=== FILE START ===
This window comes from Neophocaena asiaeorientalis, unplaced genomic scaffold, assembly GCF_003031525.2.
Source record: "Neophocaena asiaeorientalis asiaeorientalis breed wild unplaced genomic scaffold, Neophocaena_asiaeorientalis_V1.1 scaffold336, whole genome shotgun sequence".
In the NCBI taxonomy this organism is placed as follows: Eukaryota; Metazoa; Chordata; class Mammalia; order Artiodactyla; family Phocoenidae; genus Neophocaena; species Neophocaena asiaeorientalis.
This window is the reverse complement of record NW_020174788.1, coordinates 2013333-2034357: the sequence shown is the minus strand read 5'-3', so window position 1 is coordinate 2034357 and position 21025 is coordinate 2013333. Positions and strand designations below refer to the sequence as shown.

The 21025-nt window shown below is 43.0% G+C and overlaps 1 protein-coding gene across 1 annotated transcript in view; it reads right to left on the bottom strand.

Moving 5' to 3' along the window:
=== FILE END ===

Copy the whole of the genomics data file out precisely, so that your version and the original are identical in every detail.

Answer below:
This window comes from Neophocaena asiaeorientalis, unplaced genomic scaffold, assembly GCF_003031525.2.
Source record: "Neophocaena asiaeorientalis asiaeorientalis breed wild unplaced genomic scaffold, Neophocaena_asiaeorientalis_V1.1 scaffold336, whole genome shotgun sequence".
In the NCBI taxonomy this organism is placed as follows: Eukaryota; Metazoa; Chordata; class Mammalia; order Artiodactyla; family Phocoenidae; genus Neophocaena; species Neophocaena asiaeorientalis.
This window is the reverse complement of record NW_020174788.1, coordinates 2013333-2034357: the sequence shown is the minus strand read 5'-3', so window position 1 is coordinate 2034357 and position 21025 is coordinate 2013333. Positions and strand designations below refer to the sequence as shown.

The 21025-nt window shown below is 43.0% G+C and overlaps 1 protein-coding gene across 1 annotated transcript in view; it reads right to left on the bottom strand.

Moving 5' to 3' along the window: